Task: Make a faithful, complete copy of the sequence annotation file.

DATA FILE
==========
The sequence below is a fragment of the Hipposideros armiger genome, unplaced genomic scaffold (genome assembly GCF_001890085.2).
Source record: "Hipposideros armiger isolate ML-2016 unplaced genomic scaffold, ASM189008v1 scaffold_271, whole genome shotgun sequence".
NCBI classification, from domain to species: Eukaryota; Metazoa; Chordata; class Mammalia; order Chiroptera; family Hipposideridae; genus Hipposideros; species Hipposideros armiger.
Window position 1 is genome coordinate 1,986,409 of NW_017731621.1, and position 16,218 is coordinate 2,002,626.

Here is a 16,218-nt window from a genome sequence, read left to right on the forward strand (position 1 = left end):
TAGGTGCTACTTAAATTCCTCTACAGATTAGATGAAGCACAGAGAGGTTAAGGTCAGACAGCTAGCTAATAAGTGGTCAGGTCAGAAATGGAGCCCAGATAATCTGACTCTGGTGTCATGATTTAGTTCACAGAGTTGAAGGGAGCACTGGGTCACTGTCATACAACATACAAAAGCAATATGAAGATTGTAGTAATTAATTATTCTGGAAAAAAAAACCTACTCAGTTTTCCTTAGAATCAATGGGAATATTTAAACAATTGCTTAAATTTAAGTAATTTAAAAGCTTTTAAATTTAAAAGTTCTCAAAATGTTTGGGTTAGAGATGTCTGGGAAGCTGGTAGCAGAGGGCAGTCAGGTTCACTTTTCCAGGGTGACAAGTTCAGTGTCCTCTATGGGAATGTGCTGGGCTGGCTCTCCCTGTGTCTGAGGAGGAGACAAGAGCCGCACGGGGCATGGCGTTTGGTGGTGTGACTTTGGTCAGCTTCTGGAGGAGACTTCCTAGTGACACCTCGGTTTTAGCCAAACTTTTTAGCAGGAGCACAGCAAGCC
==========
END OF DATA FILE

The sequence below is a fragment of the Hipposideros armiger genome, unplaced genomic scaffold (genome assembly GCF_001890085.2).
Source record: "Hipposideros armiger isolate ML-2016 unplaced genomic scaffold, ASM189008v1 scaffold_271, whole genome shotgun sequence".
NCBI classification, from domain to species: Eukaryota; Metazoa; Chordata; class Mammalia; order Chiroptera; family Hipposideridae; genus Hipposideros; species Hipposideros armiger.
Window position 1 is genome coordinate 1,986,409 of NW_017731621.1, and position 16,218 is coordinate 2,002,626.

Here is a 16,218-nt window from a genome sequence, read left to right on the forward strand (position 1 = left end):
TAGGTGCTACTTAAATTCCTCTACAGATTAGATGAAGCACAGAGAGGTTAAGGTCAGACAGCTAGCTAATAAGTGGTCAGGTCAGAAATGGAGCCCAGATAATCTGACTCTGGTGTCATGATTTAGTTCACAGAGTTGAAGGGAGCACTGGGTCACTGTCATACAACATACAAAAGCAATATGAAGATTGTAGTAATTAATTATTCTGGAAAAAAAAACCTACTCAGTTTTCCTTAGAATCAATGGGAATATTTAAACAATTGCTTAAATTTAAGTAATTTAAAAGCTTTTAAATTTAAAAGTTCTCAAAATGTTTGGGTTAGAGATGTCTGGGAAGCTGGTAGCAGAGGGCAGTCAGGTTCACTTTTCCAGGGTGACAAGTTCAGTGTCCTCTATGGGAATGTGCTGGGCTGGCTCTCCCTGTGTCTGAGGAGGAGACAAGAGCCGCACGGGGCATGGCGTTTGGTGGTGTGACTTTGGTCAGCTTCTGGAGGAGACTTCCTAGTGACACCTCGGTTTTAGCCAAACTTTTTAGCAGGAGCACAGCAAGCC